When the NSA surveillance news broke last year it sent shockwaves through CERN, the particle physics laboratory in Switzerland. Andy Yen, a PhD student, took to the Young at CERN Facebook group with a simple message: “I am very concerned about the privacy issue, and I was wondering what I could do about it.”
There was a massive response, and of the 40 or so active in the discussion, six started meeting at CERN’s Restaurant Number 1, pooling their deep knowledge of computing and physics to found ProtonMail, a gmail-like email system which uses end-to-end encryption, making it impossible for outside parties to monitor.
Encrypted emails have actually been around since the 1980s, but they are extremely difficult to use. When Edward Snowden asked a reporter to use an end-to-end encrypted email to share details of the NSA surveillance program the reporter couldn’t get the system to work, says Yen.
“We encrypt the data on the browser before it comes to the server,” he explains. “By the time the data comes to the server it’s already encrypted, so if someone comes to us and says we’d like to read the emails of this person, all we can say is we have the encrypted data but we’re sorry we don’t have the encryption key and we can’t give you the encryption key.”
“We’ve basically separated the message that’s encrypted apart from the key – all the encryption takes place on your computer instead of our servers, so there’s no way for us to see the original message.”
Roominate, a startup toy company founded by Bettina Chen (BS ’10) and Alice Brooks aimed at inspiring girls toward an interest in engineering and science, earned bids from investors Mark Cuban and Lori Greiner during the season premier of "Shark Tank." Watch the clip:
When Chen met Brooks in graduate school at Stanford, they quickly bonded over a shared goal of influencing young girls to become interested in science, technology, engineering, and math (STEM).
They realized that an educational toy could be a good introduction to STEM, and Roominate—a fully modular build-your-own dollhouse complete with wiring capabilities—was born. Each kit comes with all the walls, furniture-building pieces, circuit components, and decorations needed to construct a room from scratch. There is no set way to assemble a Roominate room; instead, the girls are encouraged to explore and experiment.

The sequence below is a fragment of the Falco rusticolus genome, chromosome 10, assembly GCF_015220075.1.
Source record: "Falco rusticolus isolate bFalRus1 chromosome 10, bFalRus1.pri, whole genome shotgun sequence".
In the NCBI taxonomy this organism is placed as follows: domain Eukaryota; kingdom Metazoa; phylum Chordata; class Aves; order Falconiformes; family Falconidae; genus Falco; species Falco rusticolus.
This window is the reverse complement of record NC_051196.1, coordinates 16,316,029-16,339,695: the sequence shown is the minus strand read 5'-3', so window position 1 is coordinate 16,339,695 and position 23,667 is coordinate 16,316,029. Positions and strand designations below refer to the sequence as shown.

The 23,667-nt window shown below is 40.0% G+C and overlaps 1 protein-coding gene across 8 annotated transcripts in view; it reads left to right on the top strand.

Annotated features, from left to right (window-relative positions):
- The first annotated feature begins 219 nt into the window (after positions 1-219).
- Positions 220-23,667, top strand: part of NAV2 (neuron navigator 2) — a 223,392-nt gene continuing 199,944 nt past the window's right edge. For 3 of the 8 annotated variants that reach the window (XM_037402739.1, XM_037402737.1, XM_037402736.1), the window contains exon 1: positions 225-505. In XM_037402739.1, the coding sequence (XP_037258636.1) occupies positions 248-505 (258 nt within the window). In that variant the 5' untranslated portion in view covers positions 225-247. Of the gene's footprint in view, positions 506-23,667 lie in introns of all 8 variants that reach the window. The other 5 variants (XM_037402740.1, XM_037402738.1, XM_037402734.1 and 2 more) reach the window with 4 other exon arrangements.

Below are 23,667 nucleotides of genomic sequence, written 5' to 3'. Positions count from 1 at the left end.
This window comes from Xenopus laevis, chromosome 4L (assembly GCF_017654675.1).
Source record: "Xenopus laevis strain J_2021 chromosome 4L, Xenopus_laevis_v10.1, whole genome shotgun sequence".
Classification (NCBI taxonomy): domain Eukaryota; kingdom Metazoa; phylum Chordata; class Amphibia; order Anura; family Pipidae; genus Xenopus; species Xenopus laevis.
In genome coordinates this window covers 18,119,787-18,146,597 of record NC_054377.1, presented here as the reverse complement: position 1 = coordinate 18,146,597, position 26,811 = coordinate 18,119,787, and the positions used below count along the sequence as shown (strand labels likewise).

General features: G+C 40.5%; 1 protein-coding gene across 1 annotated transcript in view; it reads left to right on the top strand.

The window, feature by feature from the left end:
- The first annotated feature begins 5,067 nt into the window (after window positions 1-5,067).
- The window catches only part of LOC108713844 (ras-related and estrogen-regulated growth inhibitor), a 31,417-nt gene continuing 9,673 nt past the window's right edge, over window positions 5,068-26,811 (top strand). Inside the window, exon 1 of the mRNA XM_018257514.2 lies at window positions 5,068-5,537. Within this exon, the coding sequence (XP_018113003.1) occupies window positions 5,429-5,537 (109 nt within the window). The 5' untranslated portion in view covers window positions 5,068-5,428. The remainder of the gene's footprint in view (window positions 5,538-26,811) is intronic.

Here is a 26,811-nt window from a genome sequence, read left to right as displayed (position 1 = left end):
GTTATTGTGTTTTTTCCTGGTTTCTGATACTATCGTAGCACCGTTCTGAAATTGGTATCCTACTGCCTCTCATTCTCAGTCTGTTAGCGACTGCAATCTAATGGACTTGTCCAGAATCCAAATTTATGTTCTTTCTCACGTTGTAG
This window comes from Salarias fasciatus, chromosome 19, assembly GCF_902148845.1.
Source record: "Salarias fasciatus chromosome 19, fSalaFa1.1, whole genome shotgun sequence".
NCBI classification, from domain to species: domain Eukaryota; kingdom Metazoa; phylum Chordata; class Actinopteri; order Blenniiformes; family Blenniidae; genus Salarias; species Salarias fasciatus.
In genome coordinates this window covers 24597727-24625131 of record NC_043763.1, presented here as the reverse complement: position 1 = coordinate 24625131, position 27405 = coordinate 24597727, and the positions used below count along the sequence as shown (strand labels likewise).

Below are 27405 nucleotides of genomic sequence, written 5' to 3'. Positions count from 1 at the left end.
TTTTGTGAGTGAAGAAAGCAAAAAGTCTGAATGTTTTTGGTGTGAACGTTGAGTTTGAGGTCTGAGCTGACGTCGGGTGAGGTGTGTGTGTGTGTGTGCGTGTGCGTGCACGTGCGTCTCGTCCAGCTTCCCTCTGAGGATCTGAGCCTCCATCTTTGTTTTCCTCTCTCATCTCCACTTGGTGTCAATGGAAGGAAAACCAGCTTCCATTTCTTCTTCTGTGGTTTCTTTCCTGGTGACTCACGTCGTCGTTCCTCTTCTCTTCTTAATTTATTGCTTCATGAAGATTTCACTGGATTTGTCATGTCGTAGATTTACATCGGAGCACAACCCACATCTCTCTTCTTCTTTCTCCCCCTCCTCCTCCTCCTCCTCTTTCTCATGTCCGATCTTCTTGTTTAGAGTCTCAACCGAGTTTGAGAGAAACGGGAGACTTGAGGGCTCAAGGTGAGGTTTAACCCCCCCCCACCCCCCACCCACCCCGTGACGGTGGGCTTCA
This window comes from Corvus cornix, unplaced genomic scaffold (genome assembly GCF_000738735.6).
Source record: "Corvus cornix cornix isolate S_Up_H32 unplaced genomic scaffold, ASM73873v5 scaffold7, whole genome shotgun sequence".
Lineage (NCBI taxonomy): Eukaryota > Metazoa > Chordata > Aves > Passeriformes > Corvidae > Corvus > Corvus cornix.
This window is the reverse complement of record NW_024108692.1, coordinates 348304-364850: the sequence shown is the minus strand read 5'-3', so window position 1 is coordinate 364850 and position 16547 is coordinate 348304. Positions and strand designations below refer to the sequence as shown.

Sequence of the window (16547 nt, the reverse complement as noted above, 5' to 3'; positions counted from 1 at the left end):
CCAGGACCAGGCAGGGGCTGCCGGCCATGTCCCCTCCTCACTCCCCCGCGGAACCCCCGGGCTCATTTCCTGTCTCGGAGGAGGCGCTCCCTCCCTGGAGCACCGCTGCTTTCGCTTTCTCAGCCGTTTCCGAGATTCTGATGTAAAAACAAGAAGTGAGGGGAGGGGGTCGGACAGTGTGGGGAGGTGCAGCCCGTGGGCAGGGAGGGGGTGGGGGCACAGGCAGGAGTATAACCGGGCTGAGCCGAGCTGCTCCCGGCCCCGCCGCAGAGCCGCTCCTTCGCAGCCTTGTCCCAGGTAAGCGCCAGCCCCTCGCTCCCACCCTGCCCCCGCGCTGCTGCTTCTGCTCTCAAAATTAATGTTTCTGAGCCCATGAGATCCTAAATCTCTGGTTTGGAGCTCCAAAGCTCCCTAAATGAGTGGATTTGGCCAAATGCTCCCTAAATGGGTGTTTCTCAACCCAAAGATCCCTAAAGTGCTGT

“Girls must use creativity and problem-solving skills—essential skills to develop
for STEM—in order to build and wire a room with Roominate,” says Chen. “We believe that Roominate is the type of toy that is missing from the market today: a toy that will help girls build up the skills and confidence they need to persevere in more male-dominated fields.”
Theoretical nuclear and particle physicist Iain Stewart (PhD ’99) offers his MIT course on Effective Field Theory on edX. Take a look:
The Stanford paleobotanist and 2013 MacArthur Fellow answers a few questions about his work, and what a 100-million-year-old leaf can tell us about the world today.
CAA: What is a Paleobotanist?
Boyce: Very different people work on the front line of fossil records. Some analyze vertebrates, such as dinosaurs. Paleobotanists like me study how plants are formed. Taken together, all of our work creates a picture of Earth’s environment from a different time.
CAA: How did you choose this line of work?
Boyce: What I do isn’t the type of biology pursued at Caltech, but it was important for me to be there. I studied cell morphology in Eric Davidson’s lab and Joe Kirschvink in geobiology helped to spark my interest in Earth’s biodiversity. I also majored in literature. George Pigman’s classes on Chaucer interested me in historical texts—which are similar to fossils, in a way.
I'd be perfectly happy being a biblical scholar if I wasn’t so terrible with foreign language. Reading someone like Chaucer, it's very easy to think you understand the text by projecting our modern world back on to it. Then you'll get to something that you just can't understand from a modern perspective—and you can't justify it away. That’s also true with fossils. There were forests 350 million years ago. They may feel familiar on a first look, but they were fundamentally different.